Again, is it economically feasible?
That's what we got to figure out.
That's the question.
Unfortunately, we don't have time for it.
But thank you very much for coming in and good luck.
District ten Councilman Mark White.
Thank you for having me.
You might have seen the stories recently on juvenile crime, on the increase here in San Antonio and Bear County.
To talk about that now is Councilwoman Melissa Vale Poveda.
Thank you very much for coming in.
Thank you for having me.
The increase in juvenile crime we're talking about is in the more violent crime, it seems like, because overall, as I understand it, the numbers for nonviolent crime about the same or maybe a little bit decrease from last year at this time.
Tell us about where we are in terms of what's going on, especially compared to the pandemic.
Well, you know, it's alarming.
Whenever we're talking about juveniles getting involved in crime.
It's it's it's upsetting to know that.
But we are we definitely have had an increase.
I think something like 94% increase in just the first couple of months of 2023 as opposed to last year.
We had, I think, cases up from 300, from 200 to 384.
And we're talking again, not misdemeanors, we're talking about felonies, juveniles getting involved in aggravated assault, arson, you know, upper level drug offenses, things like that.
So it's I mean, it's jarring what's happening out there.
The first thing you want to know is what's causing this what what's happening with our juveniles and why.
And I think a big part of it is the pandemic.
I know our teachers and administrators out there in school districts are doing their best, but a lot of kids just didn't come back from the pandemic.
They're sort of lost to the pandemic.
So, unfortunately, a lot of those juveniles are out there committing these crimes.
They never made it back into the school system after being home from the pandemic and now have turned to crime to to figure out what their life is going to be, you know.
And unfortunately, they sometimes these crimes are a family business, you know, running drugs or even guns, things like that.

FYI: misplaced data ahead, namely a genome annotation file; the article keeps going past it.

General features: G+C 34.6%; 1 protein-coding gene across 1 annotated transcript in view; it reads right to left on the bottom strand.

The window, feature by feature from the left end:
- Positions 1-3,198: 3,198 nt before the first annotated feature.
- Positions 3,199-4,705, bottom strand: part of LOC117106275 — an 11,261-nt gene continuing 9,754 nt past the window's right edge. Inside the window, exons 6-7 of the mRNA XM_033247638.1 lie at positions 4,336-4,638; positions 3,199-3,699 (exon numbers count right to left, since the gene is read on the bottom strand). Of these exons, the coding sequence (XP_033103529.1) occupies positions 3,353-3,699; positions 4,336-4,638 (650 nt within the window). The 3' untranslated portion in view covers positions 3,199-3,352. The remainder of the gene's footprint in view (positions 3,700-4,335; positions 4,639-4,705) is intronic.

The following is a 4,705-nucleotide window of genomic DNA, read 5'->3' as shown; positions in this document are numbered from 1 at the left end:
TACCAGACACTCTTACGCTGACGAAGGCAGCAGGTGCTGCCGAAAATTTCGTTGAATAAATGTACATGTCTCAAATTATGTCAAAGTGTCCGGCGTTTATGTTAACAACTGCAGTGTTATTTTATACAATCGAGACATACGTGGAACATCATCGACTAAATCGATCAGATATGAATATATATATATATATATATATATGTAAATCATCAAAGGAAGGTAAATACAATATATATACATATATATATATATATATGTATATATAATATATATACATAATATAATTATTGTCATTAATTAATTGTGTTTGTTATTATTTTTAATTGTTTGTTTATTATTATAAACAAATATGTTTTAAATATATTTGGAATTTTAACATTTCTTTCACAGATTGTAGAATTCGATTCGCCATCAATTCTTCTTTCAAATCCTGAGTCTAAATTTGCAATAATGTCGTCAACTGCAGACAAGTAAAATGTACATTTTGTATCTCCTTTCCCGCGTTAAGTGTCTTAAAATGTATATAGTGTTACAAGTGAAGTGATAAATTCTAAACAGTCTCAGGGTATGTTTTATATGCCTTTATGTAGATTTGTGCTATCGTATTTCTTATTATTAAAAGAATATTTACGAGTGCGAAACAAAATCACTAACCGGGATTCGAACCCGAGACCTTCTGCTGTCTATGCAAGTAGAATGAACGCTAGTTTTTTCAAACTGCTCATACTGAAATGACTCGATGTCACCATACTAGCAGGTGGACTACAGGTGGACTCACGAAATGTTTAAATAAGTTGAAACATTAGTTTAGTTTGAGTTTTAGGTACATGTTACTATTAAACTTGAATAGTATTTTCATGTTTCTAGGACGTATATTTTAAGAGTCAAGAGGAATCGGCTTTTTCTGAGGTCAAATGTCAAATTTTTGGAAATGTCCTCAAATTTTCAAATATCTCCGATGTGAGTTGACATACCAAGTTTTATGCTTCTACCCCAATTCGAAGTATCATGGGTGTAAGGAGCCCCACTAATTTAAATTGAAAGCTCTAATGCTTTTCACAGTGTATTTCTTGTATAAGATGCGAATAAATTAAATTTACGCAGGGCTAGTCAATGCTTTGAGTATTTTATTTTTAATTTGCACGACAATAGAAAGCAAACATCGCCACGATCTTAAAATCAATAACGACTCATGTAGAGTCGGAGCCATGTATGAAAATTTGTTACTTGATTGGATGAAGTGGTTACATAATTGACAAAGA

And I think that's part of what is most alarming about it is when they didn't come back to school and they didn't have that alternative, they're turning to crime specifically gun offenses that's gone way, way up.
Yeah, that would tell us about that, too, because crimes involving guns and juveniles, as you said, is way, way up.
Why do you think that is?
Just more accessibility?
And if so, why?
I do think it's more accessibility.
I've talked to Chief McManus about it, and he did say that a lot of it not just for juveniles but for adults, is is a crime.
I'm sorry, is gun accessibility.
And that's increasing our crime numbers.
You know, we've talked to neighborhoods.
I take the chief to as many neighborhoods as I can.
And we also have an issue with people not reporting the things that they see.
We have a neighborhood that was posting on Facebook, all of this juvenile crime that they were seeing in the neighborhood, but they weren't calling the police on it.
They were just posting it right.
So we had a reminder to our community, when you see something, say something, make sure you're calling the place.
You're making those reports.
And the idea there is to hopefully deter the crime, not whatever they're doing with that gun, that they don't go out and use it for, you know, for any violence.
I think it's also juvenile upon juvenile violence.
You know, unfortunately, we hear stories of one high school kid killing another high school kid because over drugs or over, you know, a love interest or something like that.
And I think a lot of it is because coming from back from the pandemic, they didn't really go back to school and they haven't recovered in that way.
Even the ones that went back are still turning to to lives of crime, which is scary.
And I don't exaggerate when I say lives of crime.
If you're getting involved in this at 14, 15, 16 years old, what's your future hold?
So I think a lot of my my my view of this is we have to gather the data.
We have to figure out what's going on.
This 94% increase, 200 to 384 cases, their gun offenses, their school threats, making threats on social media to schools.
That's also increasing.
And so gathering that data, trying to figure out what what is actually happening happening out there, and then making a plan.